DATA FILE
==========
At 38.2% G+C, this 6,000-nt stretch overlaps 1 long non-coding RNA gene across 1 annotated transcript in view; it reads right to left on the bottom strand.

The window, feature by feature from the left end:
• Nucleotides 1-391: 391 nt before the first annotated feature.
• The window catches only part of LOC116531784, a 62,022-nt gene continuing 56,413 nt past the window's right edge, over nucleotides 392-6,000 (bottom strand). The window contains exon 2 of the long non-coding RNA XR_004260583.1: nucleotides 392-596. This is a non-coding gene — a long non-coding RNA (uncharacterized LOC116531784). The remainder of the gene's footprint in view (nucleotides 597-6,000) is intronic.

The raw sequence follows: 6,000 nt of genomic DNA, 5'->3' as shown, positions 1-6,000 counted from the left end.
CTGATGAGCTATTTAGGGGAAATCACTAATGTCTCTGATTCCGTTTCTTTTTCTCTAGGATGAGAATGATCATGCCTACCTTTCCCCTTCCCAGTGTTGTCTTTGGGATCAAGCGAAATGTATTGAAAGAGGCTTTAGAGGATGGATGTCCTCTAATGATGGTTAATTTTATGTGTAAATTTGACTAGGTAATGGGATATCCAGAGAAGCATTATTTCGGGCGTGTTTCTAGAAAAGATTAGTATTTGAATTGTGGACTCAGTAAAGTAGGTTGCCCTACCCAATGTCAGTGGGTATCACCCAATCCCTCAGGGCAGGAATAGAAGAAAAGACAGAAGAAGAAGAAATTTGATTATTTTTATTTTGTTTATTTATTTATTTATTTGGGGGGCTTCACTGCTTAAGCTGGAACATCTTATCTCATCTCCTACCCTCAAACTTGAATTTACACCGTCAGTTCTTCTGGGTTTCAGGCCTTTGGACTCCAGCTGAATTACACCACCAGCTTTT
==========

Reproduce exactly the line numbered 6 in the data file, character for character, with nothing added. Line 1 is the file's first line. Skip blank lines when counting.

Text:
CTGATGAGCTATTTAGGGGAAATCACTAATGTCTCTGATTCCGTTTCTTTTTCTCTAGGATGAGAATGATCATGCCTACCTTTCCCCTTCCCAGTGTTGTCTTTGGGATCAAGCGAAATGTATTGAAAGAGGCTTTAGAGGATGGATGTCCTCTAATGATGGTTAATTTTATGTGTAAATTTGACTAGGTAATGGGATATCCAGAGAAGCATTATTTCGGGCGTGTTTCTAGAAAAGATTAGTATTTGAATTGTGGACTCAGTAAAGTAGGTTGCCCTACCCAATGTCAGTGGGTATCACCCAATCCCTCAGGGCAGGAATAGAAGAAAAGACAGAAGAAGAAGAAATTTGATTATTTTTATTTTGTTTATTTATTTATTTATTTGGGGGGCTTCACTGCTTAAGCTGGAACATCTTATCTCATCTCCTACCCTCAAACTTGAATTTACACCGTCAGTTCTTCTGGGTTTCAGGCCTTTGGACTCCAGCTGAATTACACCACCAGCTTTT